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Huey "Piano" Smith: It Do Me Good: The Banashak & Sansu Sessions 1966-1978 [Digipak]

Track List

>Through Fooling Around, Pt. 1
>Through Fooling Around, Pt. 2
>It Do Me Good, Pt. 1
>It Do Me Good, Pt. 2
>Baby, You Hurt Me
>(I'm Gonna Getcha) What'cha Bet
>(I've Got) Everything
>(I Do Things Come) Naturally
>I'll Never Forget
>Bury Me Dead (Deep in My Grave)
>Blues '67, Pts. 1-2
>Coo-Coo Over You
>Coo-Coo Over You - (previously unreleased, alternate take)
>You Ain't No Hippie
>Feelin' Kinda Coo-Coo Too
>Smile for Me
>Twowaypockaway, Pt. 1
>Twowaypockaway, Pt. 2 [Vocal]
>Epitaph of Uncle Tom
>Eight Bars of Amen
>You Got To, Pts. 1-2
>Ballad of a Black Man
>Whatcha Call 'Em, The
>Whatcha Call 'Em [Extended Version], The - (previously unreleased)
>Rockin' Pneumonia and the Boogie Woogie Flu, Pt. 1
>Rockin' Pneumonia and the Boogie Woogie Flu, Pt. 2
>We Like Mambo
>High Blood Pressure
>Funky Funky Football
>Nervous Condition
>If You'd Only Come Back Home
>Don't You Just Know It
>Have You Seen My Baby?
>I'm Boss, Yeah, Pt. 1 - (previously unreleased)
>I'm Boss, Yeah, Pt. 2 - (previously unreleased)
>Witcha Way to Go
>Young Blood
>Rockin' Pneumonia and the Boogie Woogie Flu
>Jambalaya (On the Bayou)
>'Fore Day in the Morning
>Don't You Just Know It
>I'm So Blue (Without You)
>Little Chickee Wah Wah
>I Think You're Jiving Me
>Hip Little Monkey

Album Notes

Liner Note Authors: Jonathan Foose; Ted Jones; Jason Berry; Jeff Hannusch; John Broven.

Recording information: 10/10/1965-??/??/1970.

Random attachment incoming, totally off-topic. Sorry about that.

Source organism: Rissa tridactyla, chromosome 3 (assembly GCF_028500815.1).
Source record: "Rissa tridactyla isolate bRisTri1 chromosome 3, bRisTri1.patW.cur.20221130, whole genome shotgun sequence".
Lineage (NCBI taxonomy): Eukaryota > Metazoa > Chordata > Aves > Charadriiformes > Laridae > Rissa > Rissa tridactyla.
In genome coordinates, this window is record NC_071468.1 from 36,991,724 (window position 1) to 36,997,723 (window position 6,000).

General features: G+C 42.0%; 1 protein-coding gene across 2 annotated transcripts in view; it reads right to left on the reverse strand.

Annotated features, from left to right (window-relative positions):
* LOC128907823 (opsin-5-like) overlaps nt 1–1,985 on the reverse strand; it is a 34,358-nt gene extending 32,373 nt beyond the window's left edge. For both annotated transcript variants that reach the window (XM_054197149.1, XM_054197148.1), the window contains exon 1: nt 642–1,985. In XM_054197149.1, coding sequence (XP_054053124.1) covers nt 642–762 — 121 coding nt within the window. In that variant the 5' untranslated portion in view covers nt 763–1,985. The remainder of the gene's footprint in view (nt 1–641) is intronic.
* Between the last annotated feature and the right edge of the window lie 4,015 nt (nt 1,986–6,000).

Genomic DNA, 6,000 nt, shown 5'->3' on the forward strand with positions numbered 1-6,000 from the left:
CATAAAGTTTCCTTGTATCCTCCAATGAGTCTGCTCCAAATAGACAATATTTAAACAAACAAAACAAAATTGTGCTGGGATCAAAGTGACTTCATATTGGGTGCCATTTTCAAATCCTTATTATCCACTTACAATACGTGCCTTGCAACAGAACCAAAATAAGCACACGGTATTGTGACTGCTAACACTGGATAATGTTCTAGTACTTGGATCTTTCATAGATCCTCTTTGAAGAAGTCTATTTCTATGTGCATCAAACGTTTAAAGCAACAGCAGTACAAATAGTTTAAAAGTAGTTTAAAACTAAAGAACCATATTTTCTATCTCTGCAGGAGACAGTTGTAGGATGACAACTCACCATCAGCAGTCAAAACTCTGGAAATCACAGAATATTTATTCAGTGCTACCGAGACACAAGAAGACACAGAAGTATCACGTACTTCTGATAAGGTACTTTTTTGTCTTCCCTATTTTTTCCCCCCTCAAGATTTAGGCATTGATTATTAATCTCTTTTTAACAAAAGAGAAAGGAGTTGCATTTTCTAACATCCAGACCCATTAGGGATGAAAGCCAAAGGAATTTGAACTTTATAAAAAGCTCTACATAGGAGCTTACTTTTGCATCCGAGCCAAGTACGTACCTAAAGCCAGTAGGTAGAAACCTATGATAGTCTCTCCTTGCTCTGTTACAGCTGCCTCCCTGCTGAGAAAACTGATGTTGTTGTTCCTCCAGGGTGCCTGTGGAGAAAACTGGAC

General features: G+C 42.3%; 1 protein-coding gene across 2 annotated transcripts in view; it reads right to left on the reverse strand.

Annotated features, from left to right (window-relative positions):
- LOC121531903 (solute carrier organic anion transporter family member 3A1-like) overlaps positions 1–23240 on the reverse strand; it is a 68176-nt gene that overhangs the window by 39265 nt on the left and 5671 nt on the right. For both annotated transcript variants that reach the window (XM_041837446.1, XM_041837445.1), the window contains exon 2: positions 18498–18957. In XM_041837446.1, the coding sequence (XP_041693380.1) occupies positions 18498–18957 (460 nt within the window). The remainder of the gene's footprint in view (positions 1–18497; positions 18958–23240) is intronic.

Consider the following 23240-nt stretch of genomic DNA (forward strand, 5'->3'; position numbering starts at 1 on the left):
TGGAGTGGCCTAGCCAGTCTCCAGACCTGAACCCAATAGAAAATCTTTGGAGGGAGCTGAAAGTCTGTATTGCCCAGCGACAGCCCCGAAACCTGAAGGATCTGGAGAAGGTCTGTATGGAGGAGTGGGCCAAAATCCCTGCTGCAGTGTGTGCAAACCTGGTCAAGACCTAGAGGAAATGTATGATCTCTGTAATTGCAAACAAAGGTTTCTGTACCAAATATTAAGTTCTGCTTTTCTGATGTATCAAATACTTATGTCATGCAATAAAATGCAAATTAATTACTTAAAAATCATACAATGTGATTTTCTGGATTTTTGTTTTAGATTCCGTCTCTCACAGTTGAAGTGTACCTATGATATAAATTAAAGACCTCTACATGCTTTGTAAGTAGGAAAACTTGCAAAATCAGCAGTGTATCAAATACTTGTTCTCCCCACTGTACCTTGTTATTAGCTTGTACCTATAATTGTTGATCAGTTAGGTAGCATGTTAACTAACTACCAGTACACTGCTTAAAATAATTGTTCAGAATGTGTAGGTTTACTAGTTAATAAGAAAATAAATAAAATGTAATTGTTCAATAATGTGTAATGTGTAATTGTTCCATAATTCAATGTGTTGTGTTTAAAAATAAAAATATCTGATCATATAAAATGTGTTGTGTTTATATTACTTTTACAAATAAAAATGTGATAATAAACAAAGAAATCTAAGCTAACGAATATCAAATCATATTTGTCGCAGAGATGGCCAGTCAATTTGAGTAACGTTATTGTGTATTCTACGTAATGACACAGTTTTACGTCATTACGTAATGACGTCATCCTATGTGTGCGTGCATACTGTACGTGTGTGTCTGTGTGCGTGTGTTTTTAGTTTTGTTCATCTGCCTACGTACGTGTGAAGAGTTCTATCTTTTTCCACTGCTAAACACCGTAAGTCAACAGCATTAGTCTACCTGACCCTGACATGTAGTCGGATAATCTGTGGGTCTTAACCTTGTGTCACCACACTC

Huey "Piano" Smith's singles for Ace, Vin, and Imperial have been compiled several times, but his late-'60s and '70s sides for Instant, Banashak, and Sansu have rarely seen the light of day on CD. This 2013 collection from Charly expands upon their long out of print 1987 collection Pitta Pattin', containing all 16 sides from that disc, adding a few rarities, unreleased tracks, and the last recordings the R&B legend made: a handful of tracks for Allen Toussaint's Sansu imprint in 1978. During this time, Smith rotated musicians and even band names, happily incorporated some of the fuzzy, wah-wah-drenched funk of the late '60s, embraced black power ("Epitaph of Uncle Tom," "Ballad of a Black Man"), attempted a couple odd novelties ("Funky Funky Football), and recut several of his hits, revisiting "Rockin' Pneumonia and the Boogie Woogie Flu" in both 1972 and 1978. These re-recordings aren't straight-up copies; they're looser and funkier, reflecting the elastic funk of the '70s, as does the rest of the music here: grooves are split up over two sides, the rhythms get thicker, the production favors punch over grit, the music emphasizes the groove over the songs. Smith doesn't seem uncomfortable with the shift in aesthetic -- his piano still rolls easy and he's a skilled ringleader -- but there's also no denying that this latter-day material doesn't quite compare to his classic '50s and early-'60s sides. Nevertheless, those who have a deep love for Huey "Piano" Smith and New Orleans R&B won't mind that this material is second-tier, as second-tier Smith is still plenty good and there's no denying that it's fun hearing rare material from him, particularly as it captures him playing out and stretching in ways he never did. ~ Stephen Thomas Erlewine


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